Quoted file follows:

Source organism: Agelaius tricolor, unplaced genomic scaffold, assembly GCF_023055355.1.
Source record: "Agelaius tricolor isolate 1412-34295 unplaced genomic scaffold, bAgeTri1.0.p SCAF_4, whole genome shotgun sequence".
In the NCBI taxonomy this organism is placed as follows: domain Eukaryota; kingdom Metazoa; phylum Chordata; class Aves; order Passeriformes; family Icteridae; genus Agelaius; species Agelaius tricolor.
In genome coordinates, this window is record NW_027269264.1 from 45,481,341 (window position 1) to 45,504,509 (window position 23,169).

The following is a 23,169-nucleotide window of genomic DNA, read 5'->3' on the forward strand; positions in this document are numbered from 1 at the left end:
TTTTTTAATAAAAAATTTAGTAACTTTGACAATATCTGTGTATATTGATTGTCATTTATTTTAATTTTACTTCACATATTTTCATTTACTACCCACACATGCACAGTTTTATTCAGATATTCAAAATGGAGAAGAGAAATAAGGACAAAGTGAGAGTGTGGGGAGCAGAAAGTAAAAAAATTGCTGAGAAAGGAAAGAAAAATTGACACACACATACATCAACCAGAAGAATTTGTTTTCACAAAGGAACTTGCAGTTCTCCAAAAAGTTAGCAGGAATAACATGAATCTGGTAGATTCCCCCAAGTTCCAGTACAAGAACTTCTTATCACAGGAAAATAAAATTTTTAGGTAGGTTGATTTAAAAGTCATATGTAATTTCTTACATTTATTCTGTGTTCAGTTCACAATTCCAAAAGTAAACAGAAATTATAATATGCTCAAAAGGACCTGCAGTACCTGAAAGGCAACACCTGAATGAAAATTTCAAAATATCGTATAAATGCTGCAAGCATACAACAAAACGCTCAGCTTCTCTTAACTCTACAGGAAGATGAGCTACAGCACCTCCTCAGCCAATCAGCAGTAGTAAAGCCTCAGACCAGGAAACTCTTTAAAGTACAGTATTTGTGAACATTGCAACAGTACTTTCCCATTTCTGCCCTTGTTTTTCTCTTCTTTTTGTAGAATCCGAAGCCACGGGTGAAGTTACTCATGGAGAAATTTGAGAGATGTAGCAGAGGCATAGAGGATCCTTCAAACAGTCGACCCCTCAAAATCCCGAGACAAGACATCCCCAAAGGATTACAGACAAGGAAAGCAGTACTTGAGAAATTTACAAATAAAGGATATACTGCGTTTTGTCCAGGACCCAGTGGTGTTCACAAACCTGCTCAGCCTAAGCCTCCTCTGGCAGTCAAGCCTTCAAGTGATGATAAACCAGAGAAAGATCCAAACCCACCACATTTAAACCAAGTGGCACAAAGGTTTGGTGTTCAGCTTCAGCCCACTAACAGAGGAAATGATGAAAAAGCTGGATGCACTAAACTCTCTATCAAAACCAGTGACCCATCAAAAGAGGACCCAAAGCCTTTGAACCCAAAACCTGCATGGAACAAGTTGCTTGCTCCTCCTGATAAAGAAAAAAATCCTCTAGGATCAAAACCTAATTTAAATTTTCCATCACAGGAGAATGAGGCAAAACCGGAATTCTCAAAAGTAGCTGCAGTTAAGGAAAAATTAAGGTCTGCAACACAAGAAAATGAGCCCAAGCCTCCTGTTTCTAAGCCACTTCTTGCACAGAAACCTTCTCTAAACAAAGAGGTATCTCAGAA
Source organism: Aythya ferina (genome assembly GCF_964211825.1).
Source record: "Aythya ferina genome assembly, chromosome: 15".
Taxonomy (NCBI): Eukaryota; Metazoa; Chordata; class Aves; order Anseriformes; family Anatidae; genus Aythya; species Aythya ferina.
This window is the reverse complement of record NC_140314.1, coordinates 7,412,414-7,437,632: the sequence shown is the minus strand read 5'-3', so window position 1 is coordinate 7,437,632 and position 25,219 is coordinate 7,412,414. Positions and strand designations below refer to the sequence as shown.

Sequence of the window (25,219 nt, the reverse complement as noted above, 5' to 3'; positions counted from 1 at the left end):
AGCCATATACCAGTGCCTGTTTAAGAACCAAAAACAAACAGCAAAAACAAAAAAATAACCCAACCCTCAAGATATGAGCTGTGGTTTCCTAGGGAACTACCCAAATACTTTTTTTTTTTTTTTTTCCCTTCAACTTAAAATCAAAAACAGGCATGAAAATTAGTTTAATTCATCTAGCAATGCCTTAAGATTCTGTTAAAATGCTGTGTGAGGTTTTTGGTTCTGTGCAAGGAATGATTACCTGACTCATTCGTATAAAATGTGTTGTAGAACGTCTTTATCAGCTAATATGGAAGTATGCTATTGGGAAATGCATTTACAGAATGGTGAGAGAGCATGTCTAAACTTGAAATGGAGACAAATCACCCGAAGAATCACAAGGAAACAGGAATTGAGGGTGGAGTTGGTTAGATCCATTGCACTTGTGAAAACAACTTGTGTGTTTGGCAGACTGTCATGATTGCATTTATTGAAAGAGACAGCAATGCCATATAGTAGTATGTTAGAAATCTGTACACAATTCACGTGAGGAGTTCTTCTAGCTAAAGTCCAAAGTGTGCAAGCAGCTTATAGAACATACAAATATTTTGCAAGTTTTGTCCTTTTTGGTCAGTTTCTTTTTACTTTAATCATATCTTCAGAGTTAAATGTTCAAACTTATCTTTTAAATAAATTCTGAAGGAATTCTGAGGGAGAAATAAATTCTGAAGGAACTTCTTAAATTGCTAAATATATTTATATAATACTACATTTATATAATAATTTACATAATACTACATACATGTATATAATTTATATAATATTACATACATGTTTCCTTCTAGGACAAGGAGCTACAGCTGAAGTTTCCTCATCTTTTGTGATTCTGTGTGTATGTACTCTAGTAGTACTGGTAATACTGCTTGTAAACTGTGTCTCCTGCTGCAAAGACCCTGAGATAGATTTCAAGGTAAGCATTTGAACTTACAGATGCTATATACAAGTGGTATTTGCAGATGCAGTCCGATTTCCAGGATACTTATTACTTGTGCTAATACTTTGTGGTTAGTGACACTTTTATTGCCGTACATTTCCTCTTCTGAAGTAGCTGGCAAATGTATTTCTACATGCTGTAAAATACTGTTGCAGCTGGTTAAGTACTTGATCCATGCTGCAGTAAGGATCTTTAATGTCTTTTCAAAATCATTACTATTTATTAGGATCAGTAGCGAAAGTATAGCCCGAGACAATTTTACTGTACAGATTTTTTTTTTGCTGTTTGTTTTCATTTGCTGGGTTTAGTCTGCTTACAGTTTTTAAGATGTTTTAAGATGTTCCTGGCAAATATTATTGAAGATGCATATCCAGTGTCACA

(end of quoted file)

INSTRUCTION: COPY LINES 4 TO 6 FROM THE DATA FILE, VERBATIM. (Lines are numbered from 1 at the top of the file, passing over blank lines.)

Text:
In genome coordinates, this window is record NW_027269264.1 from 45,481,341 (window position 1) to 45,504,509 (window position 23,169).

The following is a 23,169-nucleotide window of genomic DNA, read 5'->3' on the forward strand; positions in this document are numbered from 1 at the left end:
TTTTTTAATAAAAAATTTAGTAACTTTGACAATATCTGTGTATATTGATTGTCATTTATTTTAATTTTACTTCACATATTTTCATTTACTACCCACACATGCACAGTTTTATTCAGATATTCAAAATGGAGAAGAGAAATAAGGACAAAGTGAGAGTGTGGGGAGCAGAAAGTAAAAAAATTGCTGAGAAAGGAAAGAAAAATTGACACACACATACATCAACCAGAAGAATTTGTTTTCACAAAGGAACTTGCAGTTCTCCAAAAAGTTAGCAGGAATAACATGAATCTGGTAGATTCCCCCAAGTTCCAGTACAAGAACTTCTTATCACAGGAAAATAAAATTTTTAGGTAGGTTGATTTAAAAGTCATATGTAATTTCTTACATTTATTCTGTGTTCAGTTCACAATTCCAAAAGTAAACAGAAATTATAATATGCTCAAAAGGACCTGCAGTACCTGAAAGGCAACACCTGAATGAAAATTTCAAAATATCGTATAAATGCTGCAAGCATACAACAAAACGCTCAGCTTCTCTTAACTCTACAGGAAGATGAGCTACAGCACCTCCTCAGCCAATCAGCAGTAGTAAAGCCTCAGACCAGGAAACTCTTTAAAGTACAGTATTTGTGAACATTGCAACAGTACTTTCCCATTTCTGCCCTTGTTTTTCTCTTCTTTTTGTAGAATCCGAAGCCACGGGTGAAGTTACTCATGGAGAAATTTGAGAGATGTAGCAGAGGCATAGAGGATCCTTCAAACAGTCGACCCCTCAAAATCCCGAGACAAGACATCCCCAAAGGATTACAGACAAGGAAAGCAGTACTTGAGAAATTTACAAATAAAGGATATACTGCGTTTTGTCCAGGACCCAGTGGTGTTCACAAACCTGCTCAGCCTAAGCCTCCTCTGGCAGTCAAGCCTTCAAGTGATGATAAACCAGAGAAAGATCCAAACCCACCACATTTAAACCAAGTGGCACAAAGGTTTGGTGTTCAGCTTCAGCCCACTAACAGAGGAAATGATGAAAAAGCTGGATGCACTAAACTCTCTATCAAAACCAGTGACCCATCAAAAGAGGACCCAAAGCCTTTGAACCCAAAACCTGCATGGAACAAGTTGCTTGCTCCTCCTGATAAAGAAAAAAATCCTCTAGGATCAAAACCTAATTTAAATTTTCCATCACAGGAGAATGAGGCAAAACCGGAATTCTCAAAAGTAGCTGCAGTTAAGGAAAAATTAAGGTCTGCAACACAAGAAAATGAGCCCAAGCCTCCTGTTTCTAAGCCACTTCTTGCACAGAAACCTTCTCTAAACAAAGAGGTATCTCAGAA